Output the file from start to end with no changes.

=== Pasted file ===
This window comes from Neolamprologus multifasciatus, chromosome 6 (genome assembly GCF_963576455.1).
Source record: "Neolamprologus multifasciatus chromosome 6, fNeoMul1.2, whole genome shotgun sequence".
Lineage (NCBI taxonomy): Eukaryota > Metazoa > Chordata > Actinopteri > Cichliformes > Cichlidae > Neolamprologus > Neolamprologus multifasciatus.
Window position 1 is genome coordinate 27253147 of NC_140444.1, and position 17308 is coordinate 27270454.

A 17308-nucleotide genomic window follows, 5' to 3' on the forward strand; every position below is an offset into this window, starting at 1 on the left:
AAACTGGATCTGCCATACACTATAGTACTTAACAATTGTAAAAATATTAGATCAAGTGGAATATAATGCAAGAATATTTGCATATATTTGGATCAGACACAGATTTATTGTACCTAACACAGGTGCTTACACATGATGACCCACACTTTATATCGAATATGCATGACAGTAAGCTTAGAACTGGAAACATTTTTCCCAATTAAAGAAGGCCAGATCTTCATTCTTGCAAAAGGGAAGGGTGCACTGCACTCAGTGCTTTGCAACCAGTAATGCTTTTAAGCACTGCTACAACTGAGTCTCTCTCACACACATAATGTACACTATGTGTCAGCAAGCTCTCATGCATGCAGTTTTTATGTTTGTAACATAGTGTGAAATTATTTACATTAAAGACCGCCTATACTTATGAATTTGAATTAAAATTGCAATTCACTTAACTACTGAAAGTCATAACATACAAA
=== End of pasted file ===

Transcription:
This window comes from Neolamprologus multifasciatus, chromosome 6 (genome assembly GCF_963576455.1).
Source record: "Neolamprologus multifasciatus chromosome 6, fNeoMul1.2, whole genome shotgun sequence".
Lineage (NCBI taxonomy): Eukaryota > Metazoa > Chordata > Actinopteri > Cichliformes > Cichlidae > Neolamprologus > Neolamprologus multifasciatus.
Window position 1 is genome coordinate 27253147 of NC_140444.1, and position 17308 is coordinate 27270454.

A 17308-nucleotide genomic window follows, 5' to 3' on the forward strand; every position below is an offset into this window, starting at 1 on the left:
AAACTGGATCTGCCATACACTATAGTACTTAACAATTGTAAAAATATTAGATCAAGTGGAATATAATGCAAGAATATTTGCATATATTTGGATCAGACACAGATTTATTGTACCTAACACAGGTGCTTACACATGATGACCCACACTTTATATCGAATATGCATGACAGTAAGCTTAGAACTGGAAACATTTTTCCCAATTAAAGAAGGCCAGATCTTCATTCTTGCAAAAGGGAAGGGTGCACTGCACTCAGTGCTTTGCAACCAGTAATGCTTTTAAGCACTGCTACAACTGAGTCTCTCTCACACACATAATGTACACTATGTGTCAGCAAGCTCTCATGCATGCAGTTTTTATGTTTGTAACATAGTGTGAAATTATTTACATTAAAGACCGCCTATACTTATGAATTTGAATTAAAATTGCAATTCACTTAACTACTGAAAGTCATAACATACAAA